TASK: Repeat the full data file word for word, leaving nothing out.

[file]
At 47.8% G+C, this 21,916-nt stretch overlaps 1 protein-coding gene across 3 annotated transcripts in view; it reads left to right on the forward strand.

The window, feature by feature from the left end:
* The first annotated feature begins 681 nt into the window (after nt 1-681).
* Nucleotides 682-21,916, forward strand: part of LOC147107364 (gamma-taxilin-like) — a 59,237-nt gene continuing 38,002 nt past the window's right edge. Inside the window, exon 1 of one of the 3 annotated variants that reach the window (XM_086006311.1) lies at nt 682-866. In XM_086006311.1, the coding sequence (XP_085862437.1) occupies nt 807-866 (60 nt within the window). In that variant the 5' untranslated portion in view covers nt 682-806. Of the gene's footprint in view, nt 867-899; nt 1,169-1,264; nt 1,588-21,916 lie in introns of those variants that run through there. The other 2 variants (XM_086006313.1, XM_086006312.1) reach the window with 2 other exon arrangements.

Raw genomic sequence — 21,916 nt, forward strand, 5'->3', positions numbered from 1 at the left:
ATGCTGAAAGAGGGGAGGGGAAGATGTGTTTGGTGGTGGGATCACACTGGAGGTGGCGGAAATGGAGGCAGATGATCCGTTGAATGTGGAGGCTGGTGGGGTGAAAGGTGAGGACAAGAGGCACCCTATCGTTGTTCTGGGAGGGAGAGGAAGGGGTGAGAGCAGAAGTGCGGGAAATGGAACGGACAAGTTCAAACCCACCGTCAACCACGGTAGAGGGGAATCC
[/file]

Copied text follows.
At 47.8% G+C, this 21,916-nt stretch overlaps 1 protein-coding gene across 3 annotated transcripts in view; it reads left to right on the forward strand.

The window, feature by feature from the left end:
* The first annotated feature begins 681 nt into the window (after nt 1-681).
* Nucleotides 682-21,916, forward strand: part of LOC147107364 (gamma-taxilin-like) — a 59,237-nt gene continuing 38,002 nt past the window's right edge. Inside the window, exon 1 of one of the 3 annotated variants that reach the window (XM_086006311.1) lies at nt 682-866. In XM_086006311.1, the coding sequence (XP_085862437.1) occupies nt 807-866 (60 nt within the window). In that variant the 5' untranslated portion in view covers nt 682-806. Of the gene's footprint in view, nt 867-899; nt 1,169-1,264; nt 1,588-21,916 lie in introns of those variants that run through there. The other 2 variants (XM_086006313.1, XM_086006312.1) reach the window with 2 other exon arrangements.

Raw genomic sequence — 21,916 nt, forward strand, 5'->3', positions numbered from 1 at the left:
ATGCTGAAAGAGGGGAGGGGAAGATGTGTTTGGTGGTGGGATCACACTGGAGGTGGCGGAAATGGAGGCAGATGATCCGTTGAATGTGGAGGCTGGTGGGGTGAAAGGTGAGGACAAGAGGCACCCTATCGTTGTTCTGGGAGGGAGAGGAAGGGGTGAGAGCAGAAGTGCGGGAAATGGAACGGACAAGTTCAAACCCACCGTCAACCACGGTAGAGGGGAATCC